I told him I didn’t know. Land in California is very expensive, and I didn’t even mention the cost of buying water in this desert. But what I told him was simple. He is free to live here at home until he is 20 or 21, and during that time we expect him to be working, saving, going to school, or doing whatever else it takes to prepare for becoming provider for his own family. {He can’t stay here forever; the Bible makes it clear that a man leaves and takes a wife.}

    And then I told him he better start saving. This was when his eyes got wide. It hadn’t dawned on him that he’d have to bankroll his own life someday. This is the fun part of parenting: Shock and Awe.

    And maybe, I said, that means that it’s time for you to stop frittering your money away on trail mix at the grocery store.

    If he’s lucky, he’ll make the right decisions when he reaches his own forks-in-the-road.

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  • Reply Brandy November 14, 2008 at 8:41 pm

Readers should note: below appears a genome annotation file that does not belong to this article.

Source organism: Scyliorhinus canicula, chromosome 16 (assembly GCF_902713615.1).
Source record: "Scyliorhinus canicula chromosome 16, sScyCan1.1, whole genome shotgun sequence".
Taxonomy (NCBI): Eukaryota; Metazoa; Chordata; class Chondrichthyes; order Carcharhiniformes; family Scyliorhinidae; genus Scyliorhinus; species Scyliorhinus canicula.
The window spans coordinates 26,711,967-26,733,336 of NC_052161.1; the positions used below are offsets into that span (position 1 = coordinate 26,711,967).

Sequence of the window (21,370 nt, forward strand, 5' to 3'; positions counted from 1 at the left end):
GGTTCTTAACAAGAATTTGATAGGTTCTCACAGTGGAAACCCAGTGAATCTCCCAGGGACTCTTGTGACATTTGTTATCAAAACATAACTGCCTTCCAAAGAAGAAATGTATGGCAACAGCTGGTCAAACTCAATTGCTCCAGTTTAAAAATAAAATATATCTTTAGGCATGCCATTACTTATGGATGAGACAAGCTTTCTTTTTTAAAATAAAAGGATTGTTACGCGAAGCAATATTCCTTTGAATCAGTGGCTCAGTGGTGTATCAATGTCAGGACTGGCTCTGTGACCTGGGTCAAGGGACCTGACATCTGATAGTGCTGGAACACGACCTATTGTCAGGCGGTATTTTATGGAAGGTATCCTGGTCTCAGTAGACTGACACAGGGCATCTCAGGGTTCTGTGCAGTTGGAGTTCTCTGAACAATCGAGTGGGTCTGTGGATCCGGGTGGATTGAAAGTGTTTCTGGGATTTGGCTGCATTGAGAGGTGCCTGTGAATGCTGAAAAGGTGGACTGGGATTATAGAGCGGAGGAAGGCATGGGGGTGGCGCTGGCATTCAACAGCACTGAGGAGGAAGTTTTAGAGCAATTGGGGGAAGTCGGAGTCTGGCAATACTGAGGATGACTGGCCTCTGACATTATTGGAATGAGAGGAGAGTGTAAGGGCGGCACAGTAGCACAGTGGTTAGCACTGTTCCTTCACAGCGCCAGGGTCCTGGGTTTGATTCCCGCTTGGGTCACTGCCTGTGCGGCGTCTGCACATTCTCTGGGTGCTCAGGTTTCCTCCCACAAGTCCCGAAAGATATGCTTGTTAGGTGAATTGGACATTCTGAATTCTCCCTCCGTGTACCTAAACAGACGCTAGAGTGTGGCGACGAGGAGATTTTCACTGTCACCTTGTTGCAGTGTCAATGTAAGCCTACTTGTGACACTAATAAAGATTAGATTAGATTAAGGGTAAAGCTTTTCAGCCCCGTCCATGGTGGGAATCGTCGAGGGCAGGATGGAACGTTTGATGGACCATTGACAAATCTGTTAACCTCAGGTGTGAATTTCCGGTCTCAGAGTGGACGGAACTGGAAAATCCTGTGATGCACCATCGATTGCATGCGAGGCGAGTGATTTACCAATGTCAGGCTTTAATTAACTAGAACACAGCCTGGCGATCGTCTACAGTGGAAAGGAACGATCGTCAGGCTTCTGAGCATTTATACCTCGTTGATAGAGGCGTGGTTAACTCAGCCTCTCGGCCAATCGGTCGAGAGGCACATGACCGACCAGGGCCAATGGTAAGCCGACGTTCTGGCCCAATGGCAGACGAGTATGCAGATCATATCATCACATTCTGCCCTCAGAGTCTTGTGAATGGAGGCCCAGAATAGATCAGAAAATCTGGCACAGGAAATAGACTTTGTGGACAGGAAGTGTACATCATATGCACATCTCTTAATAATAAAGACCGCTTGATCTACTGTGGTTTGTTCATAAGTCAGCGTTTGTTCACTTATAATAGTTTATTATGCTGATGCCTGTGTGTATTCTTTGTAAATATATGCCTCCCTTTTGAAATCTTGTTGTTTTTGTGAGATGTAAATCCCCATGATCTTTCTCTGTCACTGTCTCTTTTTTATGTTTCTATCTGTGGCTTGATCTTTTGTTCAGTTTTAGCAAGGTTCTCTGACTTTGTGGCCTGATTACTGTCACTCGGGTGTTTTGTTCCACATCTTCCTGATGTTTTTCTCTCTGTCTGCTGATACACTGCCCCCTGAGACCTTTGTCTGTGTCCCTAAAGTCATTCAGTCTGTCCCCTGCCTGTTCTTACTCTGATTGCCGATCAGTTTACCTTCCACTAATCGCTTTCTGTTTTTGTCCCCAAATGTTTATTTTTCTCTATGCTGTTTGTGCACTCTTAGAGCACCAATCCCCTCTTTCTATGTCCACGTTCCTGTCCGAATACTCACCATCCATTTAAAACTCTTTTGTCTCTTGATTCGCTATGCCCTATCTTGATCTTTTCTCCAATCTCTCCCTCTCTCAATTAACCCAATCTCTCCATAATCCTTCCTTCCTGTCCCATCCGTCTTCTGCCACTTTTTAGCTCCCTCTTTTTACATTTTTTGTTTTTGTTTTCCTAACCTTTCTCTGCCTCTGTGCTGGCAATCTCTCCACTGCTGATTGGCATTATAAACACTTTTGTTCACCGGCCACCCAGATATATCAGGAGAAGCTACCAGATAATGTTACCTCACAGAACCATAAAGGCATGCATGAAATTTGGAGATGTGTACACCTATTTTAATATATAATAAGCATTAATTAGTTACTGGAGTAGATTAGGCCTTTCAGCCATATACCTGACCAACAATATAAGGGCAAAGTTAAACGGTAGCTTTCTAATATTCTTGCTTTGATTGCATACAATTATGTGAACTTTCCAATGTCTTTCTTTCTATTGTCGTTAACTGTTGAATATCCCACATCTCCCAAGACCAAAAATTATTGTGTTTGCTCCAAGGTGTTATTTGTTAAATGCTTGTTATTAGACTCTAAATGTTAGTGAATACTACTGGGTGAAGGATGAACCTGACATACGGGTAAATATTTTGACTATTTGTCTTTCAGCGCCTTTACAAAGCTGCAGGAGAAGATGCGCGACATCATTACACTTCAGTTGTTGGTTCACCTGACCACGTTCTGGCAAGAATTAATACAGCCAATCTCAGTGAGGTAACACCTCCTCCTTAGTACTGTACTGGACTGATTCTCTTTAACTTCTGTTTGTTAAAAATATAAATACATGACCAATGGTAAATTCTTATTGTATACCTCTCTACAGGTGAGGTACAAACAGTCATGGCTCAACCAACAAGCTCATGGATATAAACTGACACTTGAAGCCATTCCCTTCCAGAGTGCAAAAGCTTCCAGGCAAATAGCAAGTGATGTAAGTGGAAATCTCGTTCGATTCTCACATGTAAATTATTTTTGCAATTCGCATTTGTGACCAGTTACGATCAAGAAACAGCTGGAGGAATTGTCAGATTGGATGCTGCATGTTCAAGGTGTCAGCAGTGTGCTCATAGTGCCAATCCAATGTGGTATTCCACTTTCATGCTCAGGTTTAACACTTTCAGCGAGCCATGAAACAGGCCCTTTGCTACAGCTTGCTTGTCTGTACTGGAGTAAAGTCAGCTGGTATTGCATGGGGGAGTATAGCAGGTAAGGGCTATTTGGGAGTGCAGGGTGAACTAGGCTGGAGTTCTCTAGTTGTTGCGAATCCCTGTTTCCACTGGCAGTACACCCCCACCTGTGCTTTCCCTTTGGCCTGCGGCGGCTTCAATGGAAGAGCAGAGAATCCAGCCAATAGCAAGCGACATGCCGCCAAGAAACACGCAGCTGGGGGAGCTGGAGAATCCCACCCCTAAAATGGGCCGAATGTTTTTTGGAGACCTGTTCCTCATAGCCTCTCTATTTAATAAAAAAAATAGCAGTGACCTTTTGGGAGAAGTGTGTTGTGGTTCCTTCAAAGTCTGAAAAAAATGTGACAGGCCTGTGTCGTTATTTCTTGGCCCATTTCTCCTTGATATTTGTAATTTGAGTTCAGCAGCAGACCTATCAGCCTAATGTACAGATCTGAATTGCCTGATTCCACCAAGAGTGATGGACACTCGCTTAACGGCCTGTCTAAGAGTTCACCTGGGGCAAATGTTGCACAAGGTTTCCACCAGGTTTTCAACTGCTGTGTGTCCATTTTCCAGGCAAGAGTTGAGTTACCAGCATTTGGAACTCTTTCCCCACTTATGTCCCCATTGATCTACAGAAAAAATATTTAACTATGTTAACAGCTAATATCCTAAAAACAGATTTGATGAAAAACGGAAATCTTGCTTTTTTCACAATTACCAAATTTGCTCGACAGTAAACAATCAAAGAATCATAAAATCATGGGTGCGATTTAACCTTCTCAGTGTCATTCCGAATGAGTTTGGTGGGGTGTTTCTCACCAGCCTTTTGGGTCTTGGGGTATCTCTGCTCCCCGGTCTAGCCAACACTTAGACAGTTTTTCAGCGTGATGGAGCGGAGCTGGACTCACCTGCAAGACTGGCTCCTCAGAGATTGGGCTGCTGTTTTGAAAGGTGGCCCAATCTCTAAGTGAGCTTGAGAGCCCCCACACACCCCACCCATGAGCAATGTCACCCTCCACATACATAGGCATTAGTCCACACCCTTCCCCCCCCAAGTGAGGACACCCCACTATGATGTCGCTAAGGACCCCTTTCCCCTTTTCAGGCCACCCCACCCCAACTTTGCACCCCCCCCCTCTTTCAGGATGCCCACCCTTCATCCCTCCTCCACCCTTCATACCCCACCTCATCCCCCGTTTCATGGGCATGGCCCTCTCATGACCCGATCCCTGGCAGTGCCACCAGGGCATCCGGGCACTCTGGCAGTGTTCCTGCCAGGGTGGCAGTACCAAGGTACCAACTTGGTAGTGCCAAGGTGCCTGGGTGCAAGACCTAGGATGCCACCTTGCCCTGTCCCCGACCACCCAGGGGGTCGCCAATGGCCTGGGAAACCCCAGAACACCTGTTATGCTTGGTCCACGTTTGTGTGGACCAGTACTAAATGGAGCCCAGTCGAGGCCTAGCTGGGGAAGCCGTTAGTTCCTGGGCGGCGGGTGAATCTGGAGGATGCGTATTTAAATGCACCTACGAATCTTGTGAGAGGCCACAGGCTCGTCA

Indeed! That was a major motivation for us when we moved. As all of our costs continued to rise, we really needed to cut overhead. Our mortgage is significantly lower than our previous rent, plus the act of moving brought about a number of re-evaluations that caused even additional overhead cuts. Right now we are spending a lot (not debt-financed, but still spending), but that is all in what Amy calls “appreciating assets.” We’re preparing the yard to provide the bulk of our food in the coming years: this weekend we plant grass fit for grazing ducks and a cover crop to green compost the garden beds…All of this outflow should reduce outflow over the longterm.

    But now I’m on a tangent. 🙂

    I hope that Mr. Obama reads your father-in-law’s letter. It sounds very sensible. 🙂

  • Reply Rahime November 14, 2008 at 8:06 pm

    ‘Chung’s dad recently wrote a letter to Mr. Obama generally to this effect. If we’re going to survive as a nation, America and Americans need to stop spending more money than they have…and we need to work harder and start expecting less for that hard work. I doubt the president-elect will read it, but it’s always a good reminder to live beneath our means.